in the United States, films and series are still often irrelevant

The representation of abortion on screen is gaining ground in the United States but is singularly lacking in realism.

This is one of the paradoxes of abortion in the United States. Nearly a quarter of American women will terminate a pregnancy before the age of 45. However, the phenomenon is largely invisible on the screens. Indeed, according to a 2014 study, only three hundred and ten films and series, released between 1913 and 2012, were centered on abortion or approached it in a passing way (among them, the famous dirty dancing). A discrepancy which contributes, according to experts, to reinforce the taboo around this medical practice in society.

Will this change with the revocation of Roe vs Wade, the judgment which made access to abortion a constitutional right across the Atlantic? Interview with Steph Herold, a researcher at Abortion Onscreen, a program at the University of California-San Francisco specializing in the study of representations of abortion on screen.

Is abortion too risky a subject for film and series creators?

Since the birth of Hollywood, there have always been films and television programs about abortion. The first American film to tackle the subject dates from 1916, and the first series, The accused, of the 1960s. Over the last decade, we have witnessed a very marked increase in the number of depictions of abortion, both in cinema and on television. Last year, forty-nine series mentioned it, against thirteen in 2013. The cinema got involved too.

The reasons for this enormous change are difficult to pin down. Several actors, producers and screenwriters explained to me, during interviews, that they wanted to humanize, to normalize this medical experience through fairer representations. But they often come up against the reluctance of the big chains, which fear the reaction of the public and feed this false idea that abortion can only be a depressing subject, or political, whereas it allows to evoke an infinite number stories about sex, love, religion, power, family, death…

Certainly, Hollywood’s series and film writing circles are becoming more inclusive. But the people with the most power are always the same: white, heterosexual men…

Moreover, quantity does not necessarily mean quality…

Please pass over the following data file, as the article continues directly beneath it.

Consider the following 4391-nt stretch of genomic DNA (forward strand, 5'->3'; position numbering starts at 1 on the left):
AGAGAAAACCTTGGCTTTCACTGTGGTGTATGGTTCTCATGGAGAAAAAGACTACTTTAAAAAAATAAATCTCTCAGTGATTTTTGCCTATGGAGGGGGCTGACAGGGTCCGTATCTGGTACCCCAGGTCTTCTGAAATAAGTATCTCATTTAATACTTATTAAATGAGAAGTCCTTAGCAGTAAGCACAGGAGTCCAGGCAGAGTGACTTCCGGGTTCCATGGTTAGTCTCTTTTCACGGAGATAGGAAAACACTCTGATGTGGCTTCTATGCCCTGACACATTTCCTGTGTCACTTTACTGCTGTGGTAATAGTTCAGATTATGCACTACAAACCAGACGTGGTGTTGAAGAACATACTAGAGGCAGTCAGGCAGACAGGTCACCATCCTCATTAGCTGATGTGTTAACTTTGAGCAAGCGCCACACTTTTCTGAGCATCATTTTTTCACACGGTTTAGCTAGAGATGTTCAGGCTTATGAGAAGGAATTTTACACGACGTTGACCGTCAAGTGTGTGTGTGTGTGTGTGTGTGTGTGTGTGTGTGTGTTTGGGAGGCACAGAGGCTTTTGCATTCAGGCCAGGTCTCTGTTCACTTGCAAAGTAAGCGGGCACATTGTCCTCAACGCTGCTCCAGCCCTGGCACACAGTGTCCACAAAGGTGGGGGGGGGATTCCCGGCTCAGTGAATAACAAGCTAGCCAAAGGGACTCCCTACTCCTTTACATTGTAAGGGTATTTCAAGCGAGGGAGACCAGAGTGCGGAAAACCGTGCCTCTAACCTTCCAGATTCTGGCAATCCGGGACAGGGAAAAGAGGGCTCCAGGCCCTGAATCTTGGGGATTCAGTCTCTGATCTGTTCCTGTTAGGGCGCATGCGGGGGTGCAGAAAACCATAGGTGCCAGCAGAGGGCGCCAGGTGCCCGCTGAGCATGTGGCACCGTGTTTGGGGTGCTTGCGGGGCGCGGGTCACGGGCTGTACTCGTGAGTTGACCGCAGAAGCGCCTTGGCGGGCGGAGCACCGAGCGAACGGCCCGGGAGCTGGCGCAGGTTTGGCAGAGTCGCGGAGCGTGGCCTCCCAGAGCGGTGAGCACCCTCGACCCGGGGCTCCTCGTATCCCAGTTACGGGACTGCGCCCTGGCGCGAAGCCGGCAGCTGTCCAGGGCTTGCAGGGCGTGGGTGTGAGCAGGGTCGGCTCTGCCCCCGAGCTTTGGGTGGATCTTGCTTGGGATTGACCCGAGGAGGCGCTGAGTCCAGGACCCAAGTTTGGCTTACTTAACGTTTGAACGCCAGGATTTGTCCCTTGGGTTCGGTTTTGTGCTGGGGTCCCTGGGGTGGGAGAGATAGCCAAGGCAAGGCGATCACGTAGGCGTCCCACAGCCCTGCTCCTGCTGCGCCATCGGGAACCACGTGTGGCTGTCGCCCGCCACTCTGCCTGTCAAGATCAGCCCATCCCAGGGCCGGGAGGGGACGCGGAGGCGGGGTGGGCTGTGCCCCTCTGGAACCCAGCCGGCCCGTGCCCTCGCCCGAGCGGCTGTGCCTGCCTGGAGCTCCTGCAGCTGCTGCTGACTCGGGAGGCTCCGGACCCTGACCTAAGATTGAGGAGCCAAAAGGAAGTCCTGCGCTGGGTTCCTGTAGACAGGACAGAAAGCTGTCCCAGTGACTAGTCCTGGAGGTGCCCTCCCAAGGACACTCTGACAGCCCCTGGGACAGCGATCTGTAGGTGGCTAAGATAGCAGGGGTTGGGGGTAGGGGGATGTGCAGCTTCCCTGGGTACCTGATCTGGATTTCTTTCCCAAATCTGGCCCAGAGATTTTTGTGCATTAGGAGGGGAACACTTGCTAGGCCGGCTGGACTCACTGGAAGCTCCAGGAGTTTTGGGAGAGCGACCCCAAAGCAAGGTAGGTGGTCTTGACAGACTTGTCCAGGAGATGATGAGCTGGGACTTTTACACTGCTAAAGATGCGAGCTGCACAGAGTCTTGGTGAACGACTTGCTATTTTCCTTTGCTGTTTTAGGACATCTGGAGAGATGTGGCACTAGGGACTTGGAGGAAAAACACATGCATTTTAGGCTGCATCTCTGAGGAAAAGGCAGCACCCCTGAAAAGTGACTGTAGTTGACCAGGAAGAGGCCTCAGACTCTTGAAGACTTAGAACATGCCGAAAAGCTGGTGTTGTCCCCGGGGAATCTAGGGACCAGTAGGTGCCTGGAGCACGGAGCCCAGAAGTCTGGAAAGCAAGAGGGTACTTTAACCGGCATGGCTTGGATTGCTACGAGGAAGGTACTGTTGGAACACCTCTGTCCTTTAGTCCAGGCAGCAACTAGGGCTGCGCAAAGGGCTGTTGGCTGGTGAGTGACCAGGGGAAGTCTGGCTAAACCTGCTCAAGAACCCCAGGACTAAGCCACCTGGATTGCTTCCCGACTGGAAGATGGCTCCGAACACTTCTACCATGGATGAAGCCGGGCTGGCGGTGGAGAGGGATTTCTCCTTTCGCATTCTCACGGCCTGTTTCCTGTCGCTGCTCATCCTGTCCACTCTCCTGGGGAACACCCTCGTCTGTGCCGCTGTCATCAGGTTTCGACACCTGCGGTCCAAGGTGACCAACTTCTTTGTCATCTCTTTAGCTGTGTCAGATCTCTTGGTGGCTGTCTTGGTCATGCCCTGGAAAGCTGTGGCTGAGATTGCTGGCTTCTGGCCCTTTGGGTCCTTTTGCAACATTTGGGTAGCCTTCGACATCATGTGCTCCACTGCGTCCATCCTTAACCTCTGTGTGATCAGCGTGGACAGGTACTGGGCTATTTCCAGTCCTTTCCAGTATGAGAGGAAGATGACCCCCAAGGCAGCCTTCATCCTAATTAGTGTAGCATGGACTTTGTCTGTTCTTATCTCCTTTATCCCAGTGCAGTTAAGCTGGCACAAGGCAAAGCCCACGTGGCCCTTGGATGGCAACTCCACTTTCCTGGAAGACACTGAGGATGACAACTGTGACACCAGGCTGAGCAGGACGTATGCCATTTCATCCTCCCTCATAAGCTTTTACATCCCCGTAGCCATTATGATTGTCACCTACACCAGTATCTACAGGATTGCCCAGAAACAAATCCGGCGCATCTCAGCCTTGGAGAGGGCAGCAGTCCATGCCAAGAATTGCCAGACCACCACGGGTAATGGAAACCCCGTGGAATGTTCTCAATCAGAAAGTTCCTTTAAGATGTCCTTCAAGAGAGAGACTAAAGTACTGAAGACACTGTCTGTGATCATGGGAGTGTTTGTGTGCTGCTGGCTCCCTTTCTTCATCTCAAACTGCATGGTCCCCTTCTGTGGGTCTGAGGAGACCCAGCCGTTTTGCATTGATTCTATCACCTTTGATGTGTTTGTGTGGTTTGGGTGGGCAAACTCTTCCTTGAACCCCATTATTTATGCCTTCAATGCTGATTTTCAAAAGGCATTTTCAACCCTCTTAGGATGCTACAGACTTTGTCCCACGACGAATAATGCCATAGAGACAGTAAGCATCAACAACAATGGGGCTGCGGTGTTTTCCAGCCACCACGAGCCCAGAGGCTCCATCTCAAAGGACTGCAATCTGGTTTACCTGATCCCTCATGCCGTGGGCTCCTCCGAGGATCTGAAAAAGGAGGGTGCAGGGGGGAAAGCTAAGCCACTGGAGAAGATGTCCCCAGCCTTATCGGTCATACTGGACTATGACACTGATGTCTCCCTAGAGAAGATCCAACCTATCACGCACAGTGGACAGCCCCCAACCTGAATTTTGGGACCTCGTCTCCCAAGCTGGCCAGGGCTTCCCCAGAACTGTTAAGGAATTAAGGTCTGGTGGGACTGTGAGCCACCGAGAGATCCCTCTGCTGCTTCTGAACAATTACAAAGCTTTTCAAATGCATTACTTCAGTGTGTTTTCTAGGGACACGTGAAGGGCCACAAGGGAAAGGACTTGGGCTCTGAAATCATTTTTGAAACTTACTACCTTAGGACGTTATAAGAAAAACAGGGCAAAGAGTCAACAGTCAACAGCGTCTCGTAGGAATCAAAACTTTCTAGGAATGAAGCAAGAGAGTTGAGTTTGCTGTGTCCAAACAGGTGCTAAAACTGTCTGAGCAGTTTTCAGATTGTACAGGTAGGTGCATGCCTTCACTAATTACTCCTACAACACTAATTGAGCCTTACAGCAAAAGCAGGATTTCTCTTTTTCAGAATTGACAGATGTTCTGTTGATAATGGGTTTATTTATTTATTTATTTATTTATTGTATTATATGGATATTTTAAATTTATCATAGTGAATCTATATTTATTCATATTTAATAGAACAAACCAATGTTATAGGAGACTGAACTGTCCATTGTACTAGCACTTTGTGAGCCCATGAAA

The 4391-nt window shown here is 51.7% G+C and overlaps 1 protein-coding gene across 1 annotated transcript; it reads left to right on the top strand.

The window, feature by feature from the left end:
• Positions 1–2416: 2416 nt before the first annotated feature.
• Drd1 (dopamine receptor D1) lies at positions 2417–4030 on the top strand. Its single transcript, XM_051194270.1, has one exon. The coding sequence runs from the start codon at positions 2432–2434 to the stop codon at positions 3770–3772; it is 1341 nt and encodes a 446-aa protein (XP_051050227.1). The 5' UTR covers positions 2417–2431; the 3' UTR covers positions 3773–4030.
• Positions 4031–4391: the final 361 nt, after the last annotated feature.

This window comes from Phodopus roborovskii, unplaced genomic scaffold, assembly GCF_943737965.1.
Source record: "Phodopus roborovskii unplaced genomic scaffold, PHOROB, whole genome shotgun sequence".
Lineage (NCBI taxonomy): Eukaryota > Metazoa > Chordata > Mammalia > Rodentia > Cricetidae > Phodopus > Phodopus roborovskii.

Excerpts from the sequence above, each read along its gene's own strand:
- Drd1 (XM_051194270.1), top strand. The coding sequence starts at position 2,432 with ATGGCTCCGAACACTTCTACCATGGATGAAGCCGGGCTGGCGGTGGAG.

There are many discrepancies between the way abortion is portrayed in the United States and the reality. First, abortion is an extremely safe procedure, but on television, it appears to be very risky. Misinformed, the general public will see a woman hemorrhaging and dying, and will think the procedure is dangerous and needs to be more regulated.

We also very rarely see the characters encounter obstacles in terminating their pregnancies, whereas in real life, American women have to travel hundreds of miles to get to a clinic, find funding for their trip, take from their work, have their children looked after… Now, some will have to leave their state.

Another difference: in the United States, the typical patient is non-white, lives at or below the federal poverty line, and is already a mother. However, on the screens, we generally see young, well-to-do white women, without children. Finally, medical abortion is largely invisible. This concerns me because more than 50% of abortions in the United States are done by taking pills. With the repeal of Roe vs Wade, this is going to become even more common. So we have to be able to see it on TV. This was the case in the show Station 19, where Vic takes pills, sits on the toilet… Her boyfriend, behind the door, asks her how to support her. Later, they are seen lying on the bed, saying “I love you”. I found that to be a very good model to follow.

Since the repeal of Roe vs. Wade, it has become more risky to obtain abortion pills because they are already illegal in many states. The issue of access will therefore become paramount. I hope content creators will take it up.

Do you expect any changes in the way abortion is going to be shown on screen after the Supreme Court ruling?

There’s a lot of talk in the entertainment community about Hollywood’s role in the coming chapter. There is a tension between wanting to tell a good, entertaining story and conveying messages that encourage the public to have compassion and empathy towards people seeking to terminate their pregnancies. I hope that the horrible political tragedy that we are going through will encourage the decision-makers in the sector to take their responsibilities.

Leave a Comment